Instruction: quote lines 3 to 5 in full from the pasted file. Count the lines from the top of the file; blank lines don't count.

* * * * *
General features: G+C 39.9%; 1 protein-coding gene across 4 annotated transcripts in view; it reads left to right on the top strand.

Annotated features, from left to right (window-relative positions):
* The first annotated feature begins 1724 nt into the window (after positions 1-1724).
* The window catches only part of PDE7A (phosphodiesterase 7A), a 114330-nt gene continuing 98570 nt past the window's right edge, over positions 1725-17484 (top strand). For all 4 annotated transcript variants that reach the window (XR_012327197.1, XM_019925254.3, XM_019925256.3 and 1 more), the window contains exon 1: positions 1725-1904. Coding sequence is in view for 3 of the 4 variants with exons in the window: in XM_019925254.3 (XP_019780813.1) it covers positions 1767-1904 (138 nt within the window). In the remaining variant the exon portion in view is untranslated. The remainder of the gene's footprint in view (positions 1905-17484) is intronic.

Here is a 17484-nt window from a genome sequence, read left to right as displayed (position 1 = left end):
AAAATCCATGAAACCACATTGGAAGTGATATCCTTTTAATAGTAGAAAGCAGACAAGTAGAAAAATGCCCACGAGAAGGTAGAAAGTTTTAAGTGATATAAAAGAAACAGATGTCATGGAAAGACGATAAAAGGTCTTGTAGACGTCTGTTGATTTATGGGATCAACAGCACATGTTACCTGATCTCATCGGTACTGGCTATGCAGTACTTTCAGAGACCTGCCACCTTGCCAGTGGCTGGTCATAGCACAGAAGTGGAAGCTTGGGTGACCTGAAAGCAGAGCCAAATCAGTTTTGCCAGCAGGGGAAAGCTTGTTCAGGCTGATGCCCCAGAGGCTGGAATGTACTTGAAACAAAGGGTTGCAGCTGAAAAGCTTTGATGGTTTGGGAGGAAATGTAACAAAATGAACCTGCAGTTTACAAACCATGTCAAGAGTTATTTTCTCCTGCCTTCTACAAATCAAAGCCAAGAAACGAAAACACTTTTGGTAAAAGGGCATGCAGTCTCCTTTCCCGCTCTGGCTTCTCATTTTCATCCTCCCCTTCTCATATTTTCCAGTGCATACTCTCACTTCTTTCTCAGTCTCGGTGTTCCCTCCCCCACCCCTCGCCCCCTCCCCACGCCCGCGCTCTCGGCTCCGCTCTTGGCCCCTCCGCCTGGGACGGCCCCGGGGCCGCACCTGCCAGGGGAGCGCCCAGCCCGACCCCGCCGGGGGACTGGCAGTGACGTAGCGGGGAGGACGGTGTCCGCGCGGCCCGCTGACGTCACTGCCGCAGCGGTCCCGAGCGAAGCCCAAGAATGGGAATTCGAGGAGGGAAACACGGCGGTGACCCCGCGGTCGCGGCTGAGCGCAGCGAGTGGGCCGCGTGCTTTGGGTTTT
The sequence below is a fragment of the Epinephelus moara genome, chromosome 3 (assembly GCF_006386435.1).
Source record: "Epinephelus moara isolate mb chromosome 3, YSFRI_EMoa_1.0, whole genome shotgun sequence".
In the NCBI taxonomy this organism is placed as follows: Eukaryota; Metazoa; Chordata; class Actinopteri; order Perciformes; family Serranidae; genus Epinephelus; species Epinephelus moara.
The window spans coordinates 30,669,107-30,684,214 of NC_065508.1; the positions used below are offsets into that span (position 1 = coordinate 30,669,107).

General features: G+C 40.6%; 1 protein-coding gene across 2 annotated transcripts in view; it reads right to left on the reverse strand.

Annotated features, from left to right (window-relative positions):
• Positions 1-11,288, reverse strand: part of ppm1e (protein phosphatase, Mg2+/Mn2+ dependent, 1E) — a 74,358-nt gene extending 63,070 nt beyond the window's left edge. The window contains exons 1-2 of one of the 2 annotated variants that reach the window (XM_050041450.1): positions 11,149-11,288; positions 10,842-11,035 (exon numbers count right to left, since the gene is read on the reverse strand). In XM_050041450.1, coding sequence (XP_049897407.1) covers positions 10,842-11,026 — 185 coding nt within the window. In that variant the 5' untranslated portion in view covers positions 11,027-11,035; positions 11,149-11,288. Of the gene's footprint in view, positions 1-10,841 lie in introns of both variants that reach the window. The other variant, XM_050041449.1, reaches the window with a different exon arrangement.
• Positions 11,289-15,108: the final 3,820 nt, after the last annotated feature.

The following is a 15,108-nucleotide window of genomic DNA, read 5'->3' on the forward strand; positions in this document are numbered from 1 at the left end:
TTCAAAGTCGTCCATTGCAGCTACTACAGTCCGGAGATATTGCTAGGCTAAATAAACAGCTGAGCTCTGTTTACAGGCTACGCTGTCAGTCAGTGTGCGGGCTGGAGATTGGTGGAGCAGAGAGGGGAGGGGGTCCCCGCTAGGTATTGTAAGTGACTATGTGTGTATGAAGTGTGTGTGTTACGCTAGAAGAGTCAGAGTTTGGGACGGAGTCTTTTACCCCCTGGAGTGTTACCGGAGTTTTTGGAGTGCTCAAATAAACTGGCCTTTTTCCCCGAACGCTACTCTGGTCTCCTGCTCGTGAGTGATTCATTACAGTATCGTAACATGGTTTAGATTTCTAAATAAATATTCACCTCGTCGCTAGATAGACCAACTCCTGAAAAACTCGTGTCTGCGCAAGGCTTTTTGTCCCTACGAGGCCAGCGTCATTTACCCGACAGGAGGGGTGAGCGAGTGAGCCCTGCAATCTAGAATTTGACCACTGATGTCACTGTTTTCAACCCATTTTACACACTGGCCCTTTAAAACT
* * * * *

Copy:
* The first annotated feature begins 1724 nt into the window (after positions 1-1724).
* The window catches only part of PDE7A (phosphodiesterase 7A), a 114330-nt gene continuing 98570 nt past the window's right edge, over positions 1725-17484 (top strand). For all 4 annotated transcript variants that reach the window (XR_012327197.1, XM_019925254.3, XM_019925256.3 and 1 more), the window contains exon 1: positions 1725-1904. Coding sequence is in view for 3 of the 4 variants with exons in the window: in XM_019925254.3 (XP_019780813.1) it covers positions 1767-1904 (138 nt within the window). In the remaining variant the exon portion in view is untranslated. The remainder of the gene's footprint in view (positions 1905-17484) is intronic.

Here is a 17484-nt window from a genome sequence, read left to right as displayed (position 1 = left end):